A new program will provide secondary schools for business vocational training

Editor’s Note – This article was originally published on the Los Alamos National Laboratory website.

Many people know that the laboratory is currently hiring – the latest estimates put it at 1,200 new employees by 2021. But some people have a misconception that the lab only needs high-level researchers, when there are actually all kinds of vacancies. Including jobs in many professions such as plumbing and electrical work.

A new partnership between the laboratory, regional schools and the NMBCTC is helping to create a pipeline in northern New Mexico to fill such vacancies in LANL and the wider community.

The program prepares high school students for the arts profession using the nationally recognized multi-core craft curriculum (MC3) developed by the North American Construction Trading Unions (NABTU).

The pilot has seen the program offered by the Taos and Questa schools districts, and in the spring of 2022, students will be able to enroll directly after joining Pekos Independent School and Santa Fe Eco High School and successfully completing high school. In a participating association (for example, UA Local Union No. 412 Pipes and Pipes that have been working with the laboratory on the program).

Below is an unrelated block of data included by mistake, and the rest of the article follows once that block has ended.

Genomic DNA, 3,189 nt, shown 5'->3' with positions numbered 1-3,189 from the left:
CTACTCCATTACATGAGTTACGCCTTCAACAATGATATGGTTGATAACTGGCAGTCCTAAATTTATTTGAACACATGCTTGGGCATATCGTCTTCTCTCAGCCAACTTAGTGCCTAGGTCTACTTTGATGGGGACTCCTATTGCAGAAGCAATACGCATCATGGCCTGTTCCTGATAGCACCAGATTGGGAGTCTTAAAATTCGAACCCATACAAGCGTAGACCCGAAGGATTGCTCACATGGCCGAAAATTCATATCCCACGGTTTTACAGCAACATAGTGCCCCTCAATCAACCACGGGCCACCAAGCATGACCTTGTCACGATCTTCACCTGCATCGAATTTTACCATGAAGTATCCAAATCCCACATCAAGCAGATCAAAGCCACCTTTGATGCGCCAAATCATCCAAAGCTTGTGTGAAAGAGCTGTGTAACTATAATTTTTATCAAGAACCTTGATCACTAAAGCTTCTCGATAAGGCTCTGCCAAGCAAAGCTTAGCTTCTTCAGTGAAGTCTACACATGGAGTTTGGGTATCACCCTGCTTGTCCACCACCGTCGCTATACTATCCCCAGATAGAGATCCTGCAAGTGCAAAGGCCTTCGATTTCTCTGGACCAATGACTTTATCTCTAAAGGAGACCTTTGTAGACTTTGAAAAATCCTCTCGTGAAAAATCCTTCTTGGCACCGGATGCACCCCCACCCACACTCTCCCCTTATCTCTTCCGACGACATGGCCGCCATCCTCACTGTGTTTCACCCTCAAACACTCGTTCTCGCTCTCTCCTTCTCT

Rebecca Estrada, a specialist in higher education and human resource development at the laboratory, said: The model of collaboration between schools, unions and employers works for everyone – especially for students who may not be doing well in a four-year degree program.

Sarah Martinez, a school counselor and circuit test coordinator at Kuwait Independent Schools, welcomes the collaboration.

We are thrilled to be able to build more professional technical education for our students in the business. ” “In these courses, we want to provide hands-on learning that allows students to enter vocational education programs directly after high school. Our program will be of great benefit to them in the field of architecture.”

Art Sparks, a representative of the Union of Local Governments 412, said: “Admission to the union’s vocational training program of their choice will allow students to earn a living and receive benefits such as health care, pensions and 401K.” This is not just a job, but a career with many opportunities. ”

Providing an introduction to the construction industry

The MC3 program covers major construction industry topics and introductions to specific professions and is taught by school teachers. NMBC provides license fees for the curriculum, and teacher training is provided free of charge by the National Cooperatives Association in collaboration with NBC.

Laboratories between schools and NMBCT, and laboratory operator Triad, LLC, supports some initial investments and more for teachers.

Although the epidemic has affected student pilot access, 20 students have so far participated, and many schools have been enrolled, and the future looks good for the program and its career prospects.

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